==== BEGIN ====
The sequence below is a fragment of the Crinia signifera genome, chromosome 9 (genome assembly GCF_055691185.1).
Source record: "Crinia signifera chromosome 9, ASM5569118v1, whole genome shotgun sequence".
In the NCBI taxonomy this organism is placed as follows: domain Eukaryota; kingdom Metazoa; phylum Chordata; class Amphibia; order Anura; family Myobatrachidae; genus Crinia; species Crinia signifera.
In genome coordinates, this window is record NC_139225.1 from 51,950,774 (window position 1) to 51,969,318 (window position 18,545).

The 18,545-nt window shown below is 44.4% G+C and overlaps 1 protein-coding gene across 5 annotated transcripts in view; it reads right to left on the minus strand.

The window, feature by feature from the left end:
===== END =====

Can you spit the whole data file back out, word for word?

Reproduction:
The sequence below is a fragment of the Crinia signifera genome, chromosome 9 (genome assembly GCF_055691185.1).
Source record: "Crinia signifera chromosome 9, ASM5569118v1, whole genome shotgun sequence".
In the NCBI taxonomy this organism is placed as follows: domain Eukaryota; kingdom Metazoa; phylum Chordata; class Amphibia; order Anura; family Myobatrachidae; genus Crinia; species Crinia signifera.
In genome coordinates, this window is record NC_139225.1 from 51,950,774 (window position 1) to 51,969,318 (window position 18,545).

The 18,545-nt window shown below is 44.4% G+C and overlaps 1 protein-coding gene across 5 annotated transcripts in view; it reads right to left on the minus strand.

The window, feature by feature from the left end: